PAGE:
Paul Alexander has published poems in numerous journals and magazines, among them Poetry (Chicago), Southern Poetry Review, The Sewanee Review, Poetry Now, Mississippi Review, Bits, Poem, The Louisville Review, Tar River Poetry, Spoon River Quarterly, The Black Warrior Review, American Journal of Poetry, Connecticut River Review, Deep South, Cold Creek Review, West Texas Literary Review, Allegro, Canada Quarterly, Chelsea Station, The Gay and Lesbian Review, Bennington Review, and The James Dickey Review.


On the shore there are several
of them, boys stripping off
their clothes and, one by one,
diving into the deep ravine.
Their bodies are tanned
hard brown from the long summer
of swimming. Now and then, one
yells something indiscernible

when he springs over the edge,
arms waving as he does down.
Otherwise, they shout cheerful
greetings to one another.
They brag how they’ve known
the intimate comings of strangers.
They’re all prisoners in
their world of comings and goings.

They know it, not exactly, but
show it with each lusty plunge.
When the last dives, they swim
about this well of green water.
Today, the sun glares down on
the cliffs and a slight breeze
filters in from some distant ocean.
To the boys the water is warm.

 It is one simple body gripping
them, embracing each part.
Then on cue they start under,
down into their darker realm.
Stroke after stroke, they work
themselves deeper, deeper, as if
they too are one separate body
moving into the wet soul of

 another. Heads turning, they look
about to see one another but
the water stings their eyes. Soon
they can hardly bear their huge
lungs expanding in their chests.
They’re lightheaded with anticipation
— blood pulled from their brains —
but lunge ahead deliberately

 until they reach the quiet secret
place they long for. They know
everyone, everyone has been here
before, will come again. But
still they grope at something out
there smooth and colorless,
the flesh they desperately clutch
that filters through their fingers.

Poetry (Chicago)



 It is the time of evening when the sky, a swirl
of violent colors, descends onto a crust of trees.
When he is Clare, the trees are objects
for him to study, like the field rat or badger,

 like the perfect stones beneath his feet.
But when he is that other poet, the trees float up
like ghosts of women he once knew,
whores in London or the asylum’s nurses he left
only yesterday. Byron, that “other” poet —
the one whose face is a wash of startling beauty,

 delicate features setting off eyes distantly blue —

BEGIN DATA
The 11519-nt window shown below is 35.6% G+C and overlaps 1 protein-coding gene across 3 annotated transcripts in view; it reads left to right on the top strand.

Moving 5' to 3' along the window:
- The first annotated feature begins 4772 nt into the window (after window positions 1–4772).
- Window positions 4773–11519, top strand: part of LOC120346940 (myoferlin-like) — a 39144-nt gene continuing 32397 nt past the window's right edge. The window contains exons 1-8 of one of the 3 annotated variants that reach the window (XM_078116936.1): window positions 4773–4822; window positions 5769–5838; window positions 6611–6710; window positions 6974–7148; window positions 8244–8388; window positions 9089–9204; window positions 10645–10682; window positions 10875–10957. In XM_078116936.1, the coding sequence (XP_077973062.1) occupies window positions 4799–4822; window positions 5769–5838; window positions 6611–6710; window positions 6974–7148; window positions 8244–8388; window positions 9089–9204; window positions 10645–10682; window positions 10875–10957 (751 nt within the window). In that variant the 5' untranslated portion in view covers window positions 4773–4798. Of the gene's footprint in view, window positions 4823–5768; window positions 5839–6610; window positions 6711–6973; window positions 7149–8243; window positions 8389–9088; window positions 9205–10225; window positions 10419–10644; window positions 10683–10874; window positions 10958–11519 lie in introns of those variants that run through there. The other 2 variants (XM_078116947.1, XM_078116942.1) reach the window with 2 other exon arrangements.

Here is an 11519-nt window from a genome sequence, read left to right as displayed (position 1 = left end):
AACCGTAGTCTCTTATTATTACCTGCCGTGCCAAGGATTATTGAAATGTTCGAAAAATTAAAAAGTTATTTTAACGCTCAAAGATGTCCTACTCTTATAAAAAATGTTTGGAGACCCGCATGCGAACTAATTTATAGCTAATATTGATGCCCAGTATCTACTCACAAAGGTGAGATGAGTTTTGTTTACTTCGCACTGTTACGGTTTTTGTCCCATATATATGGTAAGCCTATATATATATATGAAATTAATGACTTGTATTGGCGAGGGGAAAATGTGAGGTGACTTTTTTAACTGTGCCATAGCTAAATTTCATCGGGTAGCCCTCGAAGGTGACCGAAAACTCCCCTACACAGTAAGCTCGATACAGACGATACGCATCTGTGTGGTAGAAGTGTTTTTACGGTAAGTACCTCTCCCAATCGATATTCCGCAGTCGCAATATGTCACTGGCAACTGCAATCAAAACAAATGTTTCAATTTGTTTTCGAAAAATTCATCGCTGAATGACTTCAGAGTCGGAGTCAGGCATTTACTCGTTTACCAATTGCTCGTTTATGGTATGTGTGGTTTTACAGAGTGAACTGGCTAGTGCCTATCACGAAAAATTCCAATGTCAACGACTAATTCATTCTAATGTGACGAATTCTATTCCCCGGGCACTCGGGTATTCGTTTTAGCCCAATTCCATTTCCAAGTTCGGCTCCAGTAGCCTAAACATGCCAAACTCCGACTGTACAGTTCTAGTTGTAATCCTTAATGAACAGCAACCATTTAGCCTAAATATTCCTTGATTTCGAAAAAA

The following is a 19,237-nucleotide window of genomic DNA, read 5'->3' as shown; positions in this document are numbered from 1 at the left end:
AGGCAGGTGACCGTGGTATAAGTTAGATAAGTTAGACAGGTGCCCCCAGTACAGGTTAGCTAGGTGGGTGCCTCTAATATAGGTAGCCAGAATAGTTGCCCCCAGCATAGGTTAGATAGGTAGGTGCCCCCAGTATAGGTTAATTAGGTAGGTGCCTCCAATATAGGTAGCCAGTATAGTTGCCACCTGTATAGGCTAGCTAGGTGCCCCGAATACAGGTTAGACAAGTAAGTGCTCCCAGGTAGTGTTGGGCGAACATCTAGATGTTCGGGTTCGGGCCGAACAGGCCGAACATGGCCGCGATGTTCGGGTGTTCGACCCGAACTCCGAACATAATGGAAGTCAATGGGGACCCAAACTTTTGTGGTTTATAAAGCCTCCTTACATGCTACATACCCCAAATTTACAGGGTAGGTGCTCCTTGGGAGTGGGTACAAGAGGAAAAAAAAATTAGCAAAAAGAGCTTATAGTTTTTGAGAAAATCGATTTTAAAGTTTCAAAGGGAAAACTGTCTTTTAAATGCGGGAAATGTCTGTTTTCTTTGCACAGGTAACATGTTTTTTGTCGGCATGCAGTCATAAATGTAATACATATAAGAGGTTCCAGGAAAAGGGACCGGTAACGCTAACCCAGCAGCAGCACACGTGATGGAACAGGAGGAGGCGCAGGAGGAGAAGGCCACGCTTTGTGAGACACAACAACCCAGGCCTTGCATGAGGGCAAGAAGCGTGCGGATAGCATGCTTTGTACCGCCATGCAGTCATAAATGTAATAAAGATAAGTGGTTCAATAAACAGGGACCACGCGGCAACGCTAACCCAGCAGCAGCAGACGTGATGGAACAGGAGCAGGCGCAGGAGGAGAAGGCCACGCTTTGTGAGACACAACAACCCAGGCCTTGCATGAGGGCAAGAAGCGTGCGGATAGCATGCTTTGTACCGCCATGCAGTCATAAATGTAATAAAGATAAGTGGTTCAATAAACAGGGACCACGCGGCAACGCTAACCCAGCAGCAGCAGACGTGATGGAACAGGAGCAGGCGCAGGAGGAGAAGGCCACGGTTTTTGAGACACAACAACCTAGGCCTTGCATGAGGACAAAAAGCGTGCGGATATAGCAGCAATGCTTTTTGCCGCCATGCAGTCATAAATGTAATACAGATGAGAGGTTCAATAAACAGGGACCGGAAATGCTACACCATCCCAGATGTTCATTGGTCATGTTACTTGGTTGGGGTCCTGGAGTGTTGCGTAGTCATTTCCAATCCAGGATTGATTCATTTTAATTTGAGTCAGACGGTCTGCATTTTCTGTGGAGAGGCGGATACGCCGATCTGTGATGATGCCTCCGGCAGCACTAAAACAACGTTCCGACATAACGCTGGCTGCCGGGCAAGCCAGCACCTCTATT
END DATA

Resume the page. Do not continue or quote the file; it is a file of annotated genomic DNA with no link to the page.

the one whom women adore despite his club foot,
his penchant for drinking from a skull for a cup.
When Clare becomes him, he can drift back

 to that night when he scaled the nunnery wall,
the terrified bulky figures fixing cold and
unexpected stares on their drunk intruder.
Or to that Sunday morning when he helped pull
Shelley and then Williams from the Gulf of Spezzia
— the boat named Ariel nowhere in sight — so that 

the blue bodies could be stripped, lifted up
onto a pyre, and burned — the ferocity of the water
forgotten by the funeral party as they stood
overcome by the colors of the sky, the finality 

of the fire. He was the one who stuck his hand
down into the flames to pull the poet’s heart free.
Today as he walks under a canopy of frozen branches
— the maples, cypresses, a forest of icicles —
he cannot tell which self he is. He only knows
that up this road a home awaits, that eventually

 the sky will birth stars and, stopping to study
the constellations, he will find the one which
forms his face, his body, his or his other image,
and speak to it as if he were speaking to himself.

The Sewanee Review


There were old warnings: An earthquake,
years of tremors, but nothing
that predicted the wrath of the gods
until the unexpected —  the eruption
of the mountain on the far side of the bay,
then a column of smoke rising up

into the sky like an umbrella pine.
Ash fell as pebbles rained down.
Suddenly, the streets were jammed
— screams filling the thickening air —
as black clouds of pumice blocked out
the midday sun. In the coming hours,

 it was just when the day appeared to be
returning to normal that the searing
molten flow of gas descended on the city
like a deadly fog. Amid the chaos,
amid the carnage of so many falling
dead where they stood, in a back room

 in the House of Cryptoporticus, two
young men, not much older than boys,
huddled together, holding each other
as they had so many times before, usually
at night when they slipped into bed
before their mouths met in a kiss.

 Now, their minds fading into whiteness,
they did not consider history or archeology
or the way a world could so misunderstand
one simple gesture. They only knew
they were in each other’s arms,
one resting his head on the other’s chest. 

The Bennington Review 


 This stretch of highway was once a two-lane road.
Farmers on tractors inched along in the heat of a late afternoon,
hoping later that night their sons,

 drunk on beer and smelling still the perfume of dropped-off dates,
would not race down the road.
On Friday and Saturday nights they always did.

 Some nights, one of them would round a bend in sticky fog,
or in the clean light of a low moon,
and crash into another car. At times, their bodies

 had to be cut from the tangle with a torch.
Now the road has been replaced by a four-lane highway,
and though farmers still creep along on tractors, at night their sons,

 sunk deep into the bucket seats of late model coupes,
must search out other roads that are curving and narrow
to take their cars down at sudden speeds.

The James Dickey Review